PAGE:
Boeing CEO Dave Calhoun admitted to mistakes by the U.S. plane manufacturer and vowed incidents like the mid-air panel blowout last week can “never happen again.”
Calhoun made the remarks to staff at a town hall Tuesday as more than 170 of its 737 Max 9 jets remain grounded in light of the Alaska Airlines incident on Jan. 5.
“We’re going to approach this, No. 1, acknowledging our mistake. We are going to approach it with 100 per cent, complete transparency, every step of the way. We’re going to work with the NTSB, who is investigating the accident itself, to find out what the root cause is,” Calhoun said.
The NTSB refers to the National Transportation Safety Board in the U.S., a government agency responsible for determining the causes of aviation accidents or incidents.
“The FAA, who has to now deal with the airline customers who want their airplanes back in service safely, but make sure all the procedures are put in place, inspections, all the readiness actions that are required to ensure every next airplane that goes into the sky is, in fact, safe and that this event can never happen again.”
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Calhoun’s remarks were Boeing’s first public acknowledgment of errors since a so-called door plug snapped off the fuselage of the Alaska Airlines flight, leaving a gaping hole next to a miraculously empty seat.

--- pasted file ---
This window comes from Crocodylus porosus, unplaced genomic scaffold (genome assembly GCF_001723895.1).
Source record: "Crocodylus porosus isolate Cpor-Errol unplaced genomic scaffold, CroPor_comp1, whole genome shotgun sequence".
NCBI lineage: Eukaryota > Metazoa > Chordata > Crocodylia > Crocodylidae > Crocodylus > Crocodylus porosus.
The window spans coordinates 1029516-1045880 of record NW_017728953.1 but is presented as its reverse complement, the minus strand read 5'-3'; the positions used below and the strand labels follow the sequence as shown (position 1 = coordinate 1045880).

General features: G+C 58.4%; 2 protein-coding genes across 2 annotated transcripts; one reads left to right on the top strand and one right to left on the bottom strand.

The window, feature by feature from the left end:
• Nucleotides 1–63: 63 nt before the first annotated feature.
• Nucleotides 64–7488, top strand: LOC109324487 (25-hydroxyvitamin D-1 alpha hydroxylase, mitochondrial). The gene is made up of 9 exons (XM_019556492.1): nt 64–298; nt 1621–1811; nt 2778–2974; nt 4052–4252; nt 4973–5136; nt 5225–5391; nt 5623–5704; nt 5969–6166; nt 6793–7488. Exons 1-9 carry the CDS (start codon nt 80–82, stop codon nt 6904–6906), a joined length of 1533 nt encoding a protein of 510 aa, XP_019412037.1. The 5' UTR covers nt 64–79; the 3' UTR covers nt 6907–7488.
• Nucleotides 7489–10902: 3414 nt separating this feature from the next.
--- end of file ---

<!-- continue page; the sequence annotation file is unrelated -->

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He said he had been shaken “to the bone” by the accident, which rekindled pressure on Boeing over its troubled small plane fleet of MAX 9 aircraft almost five years after a global MAX 8 safety crisis sparked by deadly crashes stemming from air speed sensor problems in Indonesia and Ethiopia.
Alaska Airlines and United Airlines, the two U.S. carriers that use the temporarily grounded MAX 9 planes, have found loose parts on similar aircraft, raising fears such an incident could have happened again. Canadian airlines including Air Canada, WestJet, Sunwing Airlines, Flair Airlines and Lynx Air all say they don’t fly the 737 MAX 9, but some have codeshare agreements with airlines that do fly them.
Boeing shares fell 1.4 per cent on Tuesday as United cancelled 225 daily flights, or eight per cent of its total, while Alaska Airlines cancelled 109, or 18 per cent. Similar cancellations were expected on Wednesday.
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Calhoun praised the Alaska Airlines crew that swiftly landed the plane, with only minor injuries to the 171 passengers and six crew.
“We have a communications task with all of our customers. … We’re going to have to demonstrate by our actions, our willingness to work directly and transparently with them to make sure they understand that every airplane Boeing has its name on, that’s in the sky is, in fact, safe,” he said.
“We will see our way through that, but we need to know we’re starting from a very anxious moment with our customers, and we simply have to have to deal with that reality.”
— with files from The Canadian Press and Reuters
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